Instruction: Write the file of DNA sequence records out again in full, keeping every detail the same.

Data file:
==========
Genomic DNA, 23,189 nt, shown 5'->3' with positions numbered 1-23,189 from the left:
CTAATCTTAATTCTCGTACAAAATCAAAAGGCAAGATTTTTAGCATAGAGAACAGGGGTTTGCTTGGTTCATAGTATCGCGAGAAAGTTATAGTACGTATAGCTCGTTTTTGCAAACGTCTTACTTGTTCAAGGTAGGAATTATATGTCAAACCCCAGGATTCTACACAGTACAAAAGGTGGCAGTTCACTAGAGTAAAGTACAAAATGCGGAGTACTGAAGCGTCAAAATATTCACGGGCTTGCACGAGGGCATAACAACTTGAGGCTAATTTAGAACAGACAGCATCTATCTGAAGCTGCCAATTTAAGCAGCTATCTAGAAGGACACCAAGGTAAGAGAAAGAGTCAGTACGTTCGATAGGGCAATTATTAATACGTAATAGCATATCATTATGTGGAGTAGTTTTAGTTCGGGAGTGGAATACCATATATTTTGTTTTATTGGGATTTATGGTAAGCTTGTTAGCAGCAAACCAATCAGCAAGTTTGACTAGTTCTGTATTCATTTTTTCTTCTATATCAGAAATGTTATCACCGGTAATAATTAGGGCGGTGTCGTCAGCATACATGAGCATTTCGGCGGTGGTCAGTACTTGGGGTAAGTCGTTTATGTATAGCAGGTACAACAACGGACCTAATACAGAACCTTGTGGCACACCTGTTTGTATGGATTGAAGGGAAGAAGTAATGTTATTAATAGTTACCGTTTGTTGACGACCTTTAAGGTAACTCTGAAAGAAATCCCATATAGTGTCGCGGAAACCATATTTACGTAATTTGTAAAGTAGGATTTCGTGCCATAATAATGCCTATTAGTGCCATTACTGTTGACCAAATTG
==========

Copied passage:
Genomic DNA, 23,189 nt, shown 5'->3' with positions numbered 1-23,189 from the left:
CTAATCTTAATTCTCGTACAAAATCAAAAGGCAAGATTTTTAGCATAGAGAACAGGGGTTTGCTTGGTTCATAGTATCGCGAGAAAGTTATAGTACGTATAGCTCGTTTTTGCAAACGTCTTACTTGTTCAAGGTAGGAATTATATGTCAAACCCCAGGATTCTACACAGTACAAAAGGTGGCAGTTCACTAGAGTAAAGTACAAAATGCGGAGTACTGAAGCGTCAAAATATTCACGGGCTTGCACGAGGGCATAACAACTTGAGGCTAATTTAGAACAGACAGCATCTATCTGAAGCTGCCAATTTAAGCAGCTATCTAGAAGGACACCAAGGTAAGAGAAAGAGTCAGTACGTTCGATAGGGCAATTATTAATACGTAATAGCATATCATTATGTGGAGTAGTTTTAGTTCGGGAGTGGAATACCATATATTTTGTTTTATTGGGATTTATGGTAAGCTTGTTAGCAGCAAACCAATCAGCAAGTTTGACTAGTTCTGTATTCATTTTTTCTTCTATATCAGAAATGTTATCACCGGTAATAATTAGGGCGGTGTCGTCAGCATACATGAGCATTTCGGCGGTGGTCAGTACTTGGGGTAAGTCGTTTATGTATAGCAGGTACAACAACGGACCTAATACAGAACCTTGTGGCACACCTGTTTGTATGGATTGAAGGGAAGAAGTAATGTTATTAATAGTTACCGTTTGTTGACGACCTTTAAGGTAACTCTGAAAGAAATCCCATATAGTGTCGCGGAAACCATATTTACGTAATTTGTAAAGTAGGATTTCGTGCCATAATAATGCCTATTAGTGCCATTACTGTTGACCAAATTG